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Heroes of Progress: Malcom McLean

Developing an idea

  • In 1956, Malcom McLean secured a bank loan for $22 million. He bought two WWII tanker ships and converted them to carry his containers. Later that year, one of his ships was loaded with 58 containers and sailed from New Jersey to Houston.
  • Mclean could offer transport prices that were 25% lower than his competitor. He could also lock the containers to prevent cargo theft.

As the advantage of MacLean's container system became apparent, bigger ships, more sophisticated containers, and larger cranes to load cargo were developed.

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Heroes of Progress: Malcom McLean

Heroes of Progress: Malcom McLean

https://humanprogress.org/article.php?p=1905

humanprogress.org

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Key Ideas

Malcolm McLean

McLean, first an American truck driver and later a businessman, developed the modern intermodal shipping container.

The development of standardized shipping containers significantly reduced the cost of transporting cargo across the world.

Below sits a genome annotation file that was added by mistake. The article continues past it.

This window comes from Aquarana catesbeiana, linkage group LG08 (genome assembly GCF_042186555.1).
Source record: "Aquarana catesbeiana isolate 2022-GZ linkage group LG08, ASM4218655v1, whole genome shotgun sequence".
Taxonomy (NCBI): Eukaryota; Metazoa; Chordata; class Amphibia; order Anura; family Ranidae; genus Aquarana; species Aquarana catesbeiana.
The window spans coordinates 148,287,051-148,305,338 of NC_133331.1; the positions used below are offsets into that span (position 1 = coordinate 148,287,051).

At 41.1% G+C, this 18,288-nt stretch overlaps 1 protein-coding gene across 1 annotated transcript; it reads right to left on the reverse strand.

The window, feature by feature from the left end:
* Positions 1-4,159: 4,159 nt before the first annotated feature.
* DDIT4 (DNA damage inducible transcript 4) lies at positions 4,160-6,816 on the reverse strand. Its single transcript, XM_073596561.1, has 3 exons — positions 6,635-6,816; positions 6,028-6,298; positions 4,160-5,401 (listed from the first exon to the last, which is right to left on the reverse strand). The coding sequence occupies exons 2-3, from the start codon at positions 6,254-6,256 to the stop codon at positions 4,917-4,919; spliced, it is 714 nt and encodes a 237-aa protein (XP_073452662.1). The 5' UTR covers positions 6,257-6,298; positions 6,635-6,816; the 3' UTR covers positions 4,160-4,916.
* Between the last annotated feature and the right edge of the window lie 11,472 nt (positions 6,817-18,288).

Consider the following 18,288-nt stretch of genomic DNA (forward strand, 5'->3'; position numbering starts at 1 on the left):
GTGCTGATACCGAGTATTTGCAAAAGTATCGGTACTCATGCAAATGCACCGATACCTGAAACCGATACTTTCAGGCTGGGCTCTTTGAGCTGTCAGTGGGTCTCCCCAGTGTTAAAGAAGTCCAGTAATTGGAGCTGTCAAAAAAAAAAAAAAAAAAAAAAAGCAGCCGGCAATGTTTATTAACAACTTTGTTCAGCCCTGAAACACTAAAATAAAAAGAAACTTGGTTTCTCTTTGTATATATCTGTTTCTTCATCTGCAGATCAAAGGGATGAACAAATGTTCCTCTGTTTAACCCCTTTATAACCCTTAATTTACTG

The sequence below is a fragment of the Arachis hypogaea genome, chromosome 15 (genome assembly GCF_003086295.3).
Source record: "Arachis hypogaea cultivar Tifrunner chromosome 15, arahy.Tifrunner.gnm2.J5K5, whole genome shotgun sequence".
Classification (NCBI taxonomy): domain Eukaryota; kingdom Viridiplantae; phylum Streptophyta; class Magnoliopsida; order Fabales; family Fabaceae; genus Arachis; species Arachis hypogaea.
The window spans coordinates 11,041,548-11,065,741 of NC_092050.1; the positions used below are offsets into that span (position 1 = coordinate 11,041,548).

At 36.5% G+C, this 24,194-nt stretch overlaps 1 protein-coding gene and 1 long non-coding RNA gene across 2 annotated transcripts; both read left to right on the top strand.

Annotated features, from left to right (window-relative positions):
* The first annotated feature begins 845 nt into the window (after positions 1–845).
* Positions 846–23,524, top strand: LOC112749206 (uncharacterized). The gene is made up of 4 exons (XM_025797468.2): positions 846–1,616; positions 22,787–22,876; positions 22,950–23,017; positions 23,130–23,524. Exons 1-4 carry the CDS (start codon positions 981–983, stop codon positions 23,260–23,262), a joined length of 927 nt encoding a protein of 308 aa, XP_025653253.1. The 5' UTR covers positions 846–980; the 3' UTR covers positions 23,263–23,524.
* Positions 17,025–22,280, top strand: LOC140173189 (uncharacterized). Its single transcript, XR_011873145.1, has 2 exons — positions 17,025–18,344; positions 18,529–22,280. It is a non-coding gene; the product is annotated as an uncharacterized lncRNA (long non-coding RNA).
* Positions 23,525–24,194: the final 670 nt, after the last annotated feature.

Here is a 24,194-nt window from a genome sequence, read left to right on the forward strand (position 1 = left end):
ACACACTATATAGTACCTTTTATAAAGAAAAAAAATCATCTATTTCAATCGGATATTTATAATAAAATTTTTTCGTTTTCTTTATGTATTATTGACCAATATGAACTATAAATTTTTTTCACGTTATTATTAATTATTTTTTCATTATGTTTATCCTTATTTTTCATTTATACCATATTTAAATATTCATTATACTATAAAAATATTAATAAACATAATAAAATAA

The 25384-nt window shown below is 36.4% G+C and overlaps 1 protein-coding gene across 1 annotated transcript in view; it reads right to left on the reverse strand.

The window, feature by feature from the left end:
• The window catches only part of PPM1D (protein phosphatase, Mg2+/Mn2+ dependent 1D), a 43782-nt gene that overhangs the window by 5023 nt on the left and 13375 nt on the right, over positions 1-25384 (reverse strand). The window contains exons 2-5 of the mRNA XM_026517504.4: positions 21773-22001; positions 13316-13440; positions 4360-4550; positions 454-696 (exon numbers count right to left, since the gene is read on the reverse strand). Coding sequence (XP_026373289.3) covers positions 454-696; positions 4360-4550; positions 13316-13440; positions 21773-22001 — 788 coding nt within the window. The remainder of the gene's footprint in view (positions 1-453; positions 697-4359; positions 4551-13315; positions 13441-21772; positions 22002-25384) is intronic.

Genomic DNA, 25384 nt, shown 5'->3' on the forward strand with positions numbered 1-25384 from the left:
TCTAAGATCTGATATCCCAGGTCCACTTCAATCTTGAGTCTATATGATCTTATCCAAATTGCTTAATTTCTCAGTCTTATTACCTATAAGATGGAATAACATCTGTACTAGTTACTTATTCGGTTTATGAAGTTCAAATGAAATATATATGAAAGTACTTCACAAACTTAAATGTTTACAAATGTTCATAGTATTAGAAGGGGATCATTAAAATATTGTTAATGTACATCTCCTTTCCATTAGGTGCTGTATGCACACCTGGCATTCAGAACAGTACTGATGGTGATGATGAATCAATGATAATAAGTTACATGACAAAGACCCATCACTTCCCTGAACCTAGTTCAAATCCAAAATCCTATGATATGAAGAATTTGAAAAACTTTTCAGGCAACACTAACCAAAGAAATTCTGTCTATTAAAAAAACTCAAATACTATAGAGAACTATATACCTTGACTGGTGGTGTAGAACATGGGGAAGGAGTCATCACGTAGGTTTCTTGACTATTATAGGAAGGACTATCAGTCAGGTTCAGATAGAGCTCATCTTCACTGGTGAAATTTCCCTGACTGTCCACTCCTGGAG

Malcom McLean's life

  • Malcolm McLean was born in November 1913 in Maxton, North Carolina.
  • He graduated from high school in 1935 and began working as a driver for his sibling's trucking company.

Malcom McLean solves a problem

  • In 1937, during a routine delivery to the port in North Carolina for shipment, McLean had to stay behind until his cargo had been loaded onto the ship.
  • He sat for hours watching dozens of hands load thousands of packages onto the ship. It was a diverse assortment of barrels, boxes, bags, crates, and drums. (A typical ship contained as many as 200,000 individual pieces of cargo and the time it took to load and unload the cargo often equaled the time that the vessel needed to sail between ports.)
  • He realized the waste of time and money and wondered about a better alternative.
  • He initially thought to load entire trucks onboard a ship but realized that it would waste cargo space.
  • He modified his idea, so only the containers were loaded onto the ship, not the trucks' chassis. The containers were also designed to stack on top of one another.

Developing an idea

  • In 1956, Malcom McLean secured a bank loan for $22 million. He bought two WWII tanker ships and converted them to carry his containers. Later that year, one of his ships was loaded with 58 containers and sailed from New Jersey to Houston.
  • Mclean could offer transport prices that were 25% lower than his competitor. He could also lock the containers to prevent cargo theft.

As the advantage of MacLean's container system became apparent, bigger ships, more sophisticated containers, and larger cranes to load cargo were developed.

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